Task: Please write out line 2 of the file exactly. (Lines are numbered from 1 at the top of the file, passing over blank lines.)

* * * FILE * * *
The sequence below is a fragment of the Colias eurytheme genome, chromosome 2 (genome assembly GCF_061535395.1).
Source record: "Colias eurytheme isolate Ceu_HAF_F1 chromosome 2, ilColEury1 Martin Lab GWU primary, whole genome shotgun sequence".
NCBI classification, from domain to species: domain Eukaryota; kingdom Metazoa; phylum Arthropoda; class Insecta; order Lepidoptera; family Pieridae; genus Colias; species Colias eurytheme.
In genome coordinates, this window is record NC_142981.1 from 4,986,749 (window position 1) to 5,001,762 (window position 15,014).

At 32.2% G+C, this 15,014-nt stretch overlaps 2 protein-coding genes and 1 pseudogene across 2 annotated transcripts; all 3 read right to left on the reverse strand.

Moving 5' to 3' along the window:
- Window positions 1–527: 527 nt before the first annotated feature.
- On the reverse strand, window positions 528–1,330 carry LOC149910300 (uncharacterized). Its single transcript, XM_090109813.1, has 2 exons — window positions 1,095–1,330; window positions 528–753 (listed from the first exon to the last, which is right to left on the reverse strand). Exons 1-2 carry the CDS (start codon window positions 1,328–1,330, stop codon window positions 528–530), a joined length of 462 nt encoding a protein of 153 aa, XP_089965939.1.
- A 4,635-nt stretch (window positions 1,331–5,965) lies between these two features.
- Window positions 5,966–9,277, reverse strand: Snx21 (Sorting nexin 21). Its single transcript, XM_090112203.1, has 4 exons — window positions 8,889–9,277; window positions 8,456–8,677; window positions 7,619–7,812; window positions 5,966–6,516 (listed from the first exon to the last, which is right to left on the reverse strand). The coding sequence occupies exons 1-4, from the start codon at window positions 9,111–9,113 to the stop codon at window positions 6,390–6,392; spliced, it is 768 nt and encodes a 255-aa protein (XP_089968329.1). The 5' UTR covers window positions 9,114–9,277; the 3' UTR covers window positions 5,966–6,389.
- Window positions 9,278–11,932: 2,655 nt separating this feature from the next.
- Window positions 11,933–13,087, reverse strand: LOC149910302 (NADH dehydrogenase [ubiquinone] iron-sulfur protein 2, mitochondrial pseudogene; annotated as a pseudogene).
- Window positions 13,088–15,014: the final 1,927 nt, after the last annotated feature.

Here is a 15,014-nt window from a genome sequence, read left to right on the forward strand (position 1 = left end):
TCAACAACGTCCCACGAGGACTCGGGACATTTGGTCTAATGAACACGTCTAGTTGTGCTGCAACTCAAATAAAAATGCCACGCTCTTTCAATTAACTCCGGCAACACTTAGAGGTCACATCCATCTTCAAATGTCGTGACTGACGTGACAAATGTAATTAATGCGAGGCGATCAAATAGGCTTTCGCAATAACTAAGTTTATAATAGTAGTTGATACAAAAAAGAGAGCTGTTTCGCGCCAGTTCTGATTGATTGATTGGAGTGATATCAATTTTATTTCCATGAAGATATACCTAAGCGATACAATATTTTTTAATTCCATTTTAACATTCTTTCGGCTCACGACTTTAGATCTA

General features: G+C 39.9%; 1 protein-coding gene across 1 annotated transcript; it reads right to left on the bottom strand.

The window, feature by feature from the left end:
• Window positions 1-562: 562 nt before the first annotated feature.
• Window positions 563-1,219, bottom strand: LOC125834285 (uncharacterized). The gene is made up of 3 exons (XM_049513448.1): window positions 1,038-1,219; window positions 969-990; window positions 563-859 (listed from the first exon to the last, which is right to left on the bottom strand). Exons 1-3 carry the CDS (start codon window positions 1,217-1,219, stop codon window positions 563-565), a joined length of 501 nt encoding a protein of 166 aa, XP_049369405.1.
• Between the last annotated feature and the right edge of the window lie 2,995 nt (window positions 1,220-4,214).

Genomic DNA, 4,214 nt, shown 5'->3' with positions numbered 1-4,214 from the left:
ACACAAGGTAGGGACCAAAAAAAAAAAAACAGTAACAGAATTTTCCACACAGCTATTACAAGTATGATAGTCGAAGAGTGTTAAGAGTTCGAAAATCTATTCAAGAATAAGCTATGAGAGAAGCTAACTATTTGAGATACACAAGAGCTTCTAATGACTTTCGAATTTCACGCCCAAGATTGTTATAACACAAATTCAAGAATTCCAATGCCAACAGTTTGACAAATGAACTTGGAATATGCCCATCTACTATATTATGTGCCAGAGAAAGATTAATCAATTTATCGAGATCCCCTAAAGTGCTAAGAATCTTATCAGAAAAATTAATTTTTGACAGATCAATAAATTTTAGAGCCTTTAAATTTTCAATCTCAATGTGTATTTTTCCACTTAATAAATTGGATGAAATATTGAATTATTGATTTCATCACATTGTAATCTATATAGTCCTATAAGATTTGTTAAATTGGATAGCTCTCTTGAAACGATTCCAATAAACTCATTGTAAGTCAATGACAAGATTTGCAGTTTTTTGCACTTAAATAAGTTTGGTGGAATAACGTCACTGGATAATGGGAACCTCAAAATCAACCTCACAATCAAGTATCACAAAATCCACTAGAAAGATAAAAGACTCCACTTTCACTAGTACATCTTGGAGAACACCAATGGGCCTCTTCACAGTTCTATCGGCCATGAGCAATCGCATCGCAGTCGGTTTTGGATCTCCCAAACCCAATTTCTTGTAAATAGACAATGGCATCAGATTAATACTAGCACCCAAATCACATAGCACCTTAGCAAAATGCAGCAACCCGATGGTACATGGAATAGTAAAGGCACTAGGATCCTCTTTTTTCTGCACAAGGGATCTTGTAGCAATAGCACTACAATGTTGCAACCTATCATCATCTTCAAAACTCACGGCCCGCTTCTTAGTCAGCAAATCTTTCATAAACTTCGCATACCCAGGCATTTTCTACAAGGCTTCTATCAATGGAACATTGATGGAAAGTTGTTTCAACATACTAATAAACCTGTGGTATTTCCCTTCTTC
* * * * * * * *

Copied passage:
Source record: "Colias eurytheme isolate Ceu_HAF_F1 chromosome 2, ilColEury1 Martin Lab GWU primary, whole genome shotgun sequence".